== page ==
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Mortgage Interest Payments

Part of Orders of the Day — Finance Bill – in the House of Commons at 9:15 pm on 15th July 1997.

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Photo of Jim Murphy Jim Murphy Labour, East Renfrewshire 9:15 pm, 15th July 1997

I thank the hon. Gentleman for that interjection. He clearly did not read our manifesto in detail, or the 12 ft by 8 ft posters about our tax policy, which were put up throughout the country. I was grateful to the hon. Gentleman for his compliments on my speech; he will be aware that, thus far, I have not complimented him on his speech, because it was devoid of coherent argument. I hope that any other speeches he makes this evening will redeem the quality of his argument.

The electorate are in no doubt who breached their trust before the election and, to an extent, since the election. They showed clearly that the Conservatives were distrusted on the economy and had surrendered that ground to the new Labour party. They believed that the Conservatives were the party of boom and bust—the party of the few rather than the many—and that the Labour party was the exact opposite: we believed in long-term economic prosperity and understood how to deliver it, and we believed in governing for the many rather than just the few.

Conservative Members sometimes find it uncomfortable to talk about polling evidence. I contend that it is sometimes helpful for politicians to be in touch with public feeling and public opinion. That is one reason why we sit on the Government Benches putting forward our Finance Bill, while Conservative Members sit on the Opposition Benches with a 23-word amendment which will do nothing to improve the economy. Nevertheless, in opinion poll after opinion poll before and after the general election, the public realised that the previous Government's inactivity and economic impotence brought about repossessions and negative equity.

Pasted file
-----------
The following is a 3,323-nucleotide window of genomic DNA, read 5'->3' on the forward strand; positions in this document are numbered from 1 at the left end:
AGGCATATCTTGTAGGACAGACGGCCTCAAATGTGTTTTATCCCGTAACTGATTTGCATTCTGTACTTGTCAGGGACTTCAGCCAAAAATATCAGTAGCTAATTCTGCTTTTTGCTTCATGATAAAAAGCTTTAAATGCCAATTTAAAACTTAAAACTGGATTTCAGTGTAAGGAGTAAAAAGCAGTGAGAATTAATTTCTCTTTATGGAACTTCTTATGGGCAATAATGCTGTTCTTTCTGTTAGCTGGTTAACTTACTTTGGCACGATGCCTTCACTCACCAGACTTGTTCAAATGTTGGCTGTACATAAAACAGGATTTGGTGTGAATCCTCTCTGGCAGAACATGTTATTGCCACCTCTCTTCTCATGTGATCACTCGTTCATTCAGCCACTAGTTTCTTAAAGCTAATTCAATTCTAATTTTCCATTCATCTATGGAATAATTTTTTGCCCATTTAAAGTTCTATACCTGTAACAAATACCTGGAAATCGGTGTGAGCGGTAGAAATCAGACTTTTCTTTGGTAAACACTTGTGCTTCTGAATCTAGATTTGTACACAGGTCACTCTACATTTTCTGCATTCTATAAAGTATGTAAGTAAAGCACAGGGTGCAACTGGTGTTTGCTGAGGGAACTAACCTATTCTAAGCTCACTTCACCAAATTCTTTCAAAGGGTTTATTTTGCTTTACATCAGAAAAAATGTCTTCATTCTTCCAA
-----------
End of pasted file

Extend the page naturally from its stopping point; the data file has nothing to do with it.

More important than any headline figure, the individuals who make up that polling evidence want long-term economic stability. They want to be able to plan their lives for the next five or 10 years, which is why people, especially my constituents in Eastwood, welcome the idea of long-term planning. Even after the reduction in MIRAS, families with a £50,000 mortgage are £250 better off than they were at the high point of interest rates under the previous Government.

We have heard much this evening about how Labour has allegedly lost touch with those who represent the "working poor". In addition to the contents of the Finance Bill, which will help those very people and bring about long-term prosperity, it is important to consider what we have done in respect of education for those people, and what we will do in respect of the health service for the majority of our population, and in respect of job opportunities to ensure that many more people are working and many fewer people are poor.

That is why I am eager to lend my support to the Finance Bill. With reference to the working poor, I want to ensure that many more people are working and far fewer are poor.